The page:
Originally published at: https://discgolf.ultiworld.com/2020/03/20/mailbag-leaderboard-watching-brodie-impact/
Welcome to Ultiworld Disc Golf’s brand new mailbag! You don’t necessarily see my byline around here too much — I am more often behind the scenes as the publisher, but I’m still here as a co-host of the Upshot podcast with Jamie Thomas and I generally report from Worlds and USDGC every year.
Now, you’ll see my thoughts in print every week in the mailbag.
Generally, the mailbag will be for subscribers only, which helps keep me committed to writing it every week. It will reward subscribers with a weekly column they can count on. And it will allow us to offer a free one-month Mini subscription for the best question, email, or comment we get and publish in the Mailbag. If you’re already a subscriber, you get a free extra month (or a discount). If you’re not, you can come in and check out the benefits.
You can email me anytime at email@example.com with questions, comments, ideas — whatever you’ve got.
Q: Hate to say it, but disc golfers make themselves look like absolute amateurs not knowing the score in finishing stretches.
Sure, they might subjectively feel and throw better, but clearly they’re losing places and maybe tournaments. If they can’t handle the mental stress and distraction of knowing the scores, they’re not ready for the professionalism of other sports.
-Hot take from an amateur
How many times during a disc golf tournament do you really need to see the leaderboard to make a decision about what you’re going to do? I will admit that I am 100% a scoreboard watcher — I want to know the standings, I want to know what I need to do to compete. I like to keep UDisc stats for every round I play and am happy to volunteer to track everyone’s scores whether in a casual round or a tournament.
But, honestly, does it actually alter my decision making? Maybe late in the round, on whether or not to be aggressive on a particularly treacherous tee shot or death putt. But the vast majority of the time it only serves to swing my emotional state between relief and stress, depending on the size of my lead or deficit.
I completely understand why some golfers just choose to focus on executing their shots. It’s not like seeing the leaderboard actually alters the shot you need to make in the vast majority of cases.
“But, Charlie!” you say, “you’re just an am! These are professionals that need to be aware of what they need to do to cash, finish on the podium, or win the tournament!”
Sure, that’s true. And I’m sure there are lots of pros like me that check the leaderboard frequently throughout the round.
But even golf pros — PGA Tour pros like Jordan Spieth — sometimes avoid looking at leaderboards. If you’re the kind of player that plays worse when you “need” to execute, or hold a lead, or come from behind, what’s the value in looking at the scoreboard? Just play your game. Throw your lines.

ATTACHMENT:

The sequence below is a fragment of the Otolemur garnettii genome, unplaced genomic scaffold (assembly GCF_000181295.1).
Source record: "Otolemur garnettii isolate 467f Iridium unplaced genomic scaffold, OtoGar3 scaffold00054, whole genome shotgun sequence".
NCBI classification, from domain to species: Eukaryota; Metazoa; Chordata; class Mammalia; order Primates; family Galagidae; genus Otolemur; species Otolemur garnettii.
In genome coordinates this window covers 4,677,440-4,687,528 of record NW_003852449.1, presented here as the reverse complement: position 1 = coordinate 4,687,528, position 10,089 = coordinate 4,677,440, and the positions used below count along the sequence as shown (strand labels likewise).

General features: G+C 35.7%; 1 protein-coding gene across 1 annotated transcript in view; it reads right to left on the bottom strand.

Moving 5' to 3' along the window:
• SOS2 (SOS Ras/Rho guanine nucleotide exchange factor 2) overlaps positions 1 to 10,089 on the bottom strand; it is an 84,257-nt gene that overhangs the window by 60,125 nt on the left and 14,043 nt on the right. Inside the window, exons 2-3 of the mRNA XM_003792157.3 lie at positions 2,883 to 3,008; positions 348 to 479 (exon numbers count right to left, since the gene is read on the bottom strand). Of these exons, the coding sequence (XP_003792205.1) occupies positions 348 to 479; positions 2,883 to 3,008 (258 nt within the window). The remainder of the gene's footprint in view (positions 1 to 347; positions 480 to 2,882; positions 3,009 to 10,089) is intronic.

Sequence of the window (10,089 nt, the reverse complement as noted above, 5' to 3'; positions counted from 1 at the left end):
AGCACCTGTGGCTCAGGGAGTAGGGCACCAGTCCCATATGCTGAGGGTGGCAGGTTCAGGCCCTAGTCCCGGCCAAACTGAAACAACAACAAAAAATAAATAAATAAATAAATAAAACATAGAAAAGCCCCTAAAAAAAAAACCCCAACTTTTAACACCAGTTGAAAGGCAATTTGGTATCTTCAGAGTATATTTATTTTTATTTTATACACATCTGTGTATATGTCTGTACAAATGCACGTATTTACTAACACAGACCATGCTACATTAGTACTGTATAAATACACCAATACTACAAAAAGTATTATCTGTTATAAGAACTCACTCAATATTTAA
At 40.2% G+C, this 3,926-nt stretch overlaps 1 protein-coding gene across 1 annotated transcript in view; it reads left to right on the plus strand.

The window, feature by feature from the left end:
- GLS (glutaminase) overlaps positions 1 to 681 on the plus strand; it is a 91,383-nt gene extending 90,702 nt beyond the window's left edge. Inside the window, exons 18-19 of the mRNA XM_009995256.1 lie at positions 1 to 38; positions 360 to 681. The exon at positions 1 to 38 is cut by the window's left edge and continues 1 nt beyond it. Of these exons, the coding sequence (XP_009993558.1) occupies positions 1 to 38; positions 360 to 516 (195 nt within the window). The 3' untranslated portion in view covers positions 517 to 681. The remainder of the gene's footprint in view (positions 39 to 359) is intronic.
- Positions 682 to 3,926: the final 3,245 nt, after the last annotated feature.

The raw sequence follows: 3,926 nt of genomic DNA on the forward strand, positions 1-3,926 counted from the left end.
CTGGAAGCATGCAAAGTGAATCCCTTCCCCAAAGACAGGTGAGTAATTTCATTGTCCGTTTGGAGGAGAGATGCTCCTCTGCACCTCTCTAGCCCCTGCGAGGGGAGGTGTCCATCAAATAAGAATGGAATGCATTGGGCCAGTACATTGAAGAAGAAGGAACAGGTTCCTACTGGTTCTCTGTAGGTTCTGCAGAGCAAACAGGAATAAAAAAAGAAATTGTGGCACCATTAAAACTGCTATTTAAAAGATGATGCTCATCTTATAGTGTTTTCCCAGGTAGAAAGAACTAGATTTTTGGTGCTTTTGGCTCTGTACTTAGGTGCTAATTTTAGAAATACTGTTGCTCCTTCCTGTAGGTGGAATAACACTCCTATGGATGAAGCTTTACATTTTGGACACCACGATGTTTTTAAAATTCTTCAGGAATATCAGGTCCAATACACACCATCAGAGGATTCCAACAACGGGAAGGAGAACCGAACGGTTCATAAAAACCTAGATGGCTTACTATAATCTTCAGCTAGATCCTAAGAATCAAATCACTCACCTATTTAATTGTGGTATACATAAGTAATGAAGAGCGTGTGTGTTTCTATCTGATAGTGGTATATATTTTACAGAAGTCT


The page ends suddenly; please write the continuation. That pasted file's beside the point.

Now, when it comes down to the final hole or two — or a difficult decision on a hole that’s a tough birdie with risk of a bogey vs. a comfortable par — then I do think you’ve got to check the scores and make an intelligent, informed decision about how to proceed. I, for one, would be sick to my stomach knowing I needed to go for the birdie to force a playoff but just laid up and took the L.
Q: Last week, I’m in a meeting with a new business partner. We end up talking about how the Arnold Sports Fest wasn’t allowing spectators, so, of course, I mentioned our local club was hosting a tournament that was part of the event. A guy at the meeting who I had never met before says, “I don’t play frisbee golf but have you heard of Brodie Smith? I follow him for his trick shot videos and he’s really into that sport now.”
No matter how many videos or vlogs everyone in disc golf does combined, they still wouldn’t have guys like this talking about our sport.
Personally I wasn’t all that impressed with Brodie Smith becoming involved in disc golf, but I’m changing my mind.
A: I am well aware of this phenomenon from the ultimate world. Thousands of people — maybe even hundreds of thousands — have discovered ultimate via Brodie Smith. Now the same thing is happening with disc golf.
You know what’s even more exciting for disc golf, though? It’s so easy to start playing that more people will convert from watching Brodie online to buying some discs and heading out to their local course.
That’s not really a knock on ultimate: it’s just that it’s a team sport that requires at least 14 people to play a game (and really more like 20). That can be intimidating for a brand new competitor.
Becoming a disc golfer is incredibly easy. Parachute into a random location in the United States with a frisbee, and you’re probably within a 30 minute drive from a disc golf course. You can go on your own, you can play with a friend, you can play with a group. It’s free to play 90% of the time and cheap the rest. Is it any surprise we’re seeing such great growth?
Now, to be honest, I think the Brodie hype is nearing its peak. He’s not going to singlehandedly change the trajectory of the sport. But he’s very good at making the game accessible to new players, not just by being relatable by sharing his experiences learning to play but also by creating video content that makes it possible for players new and experienced alike to pick up pointers. I mean, Colten Montgomery told us on The Upshot this week that he picked up a tip from Paul McBeth by watching a Brodie video before going out and winning WACO!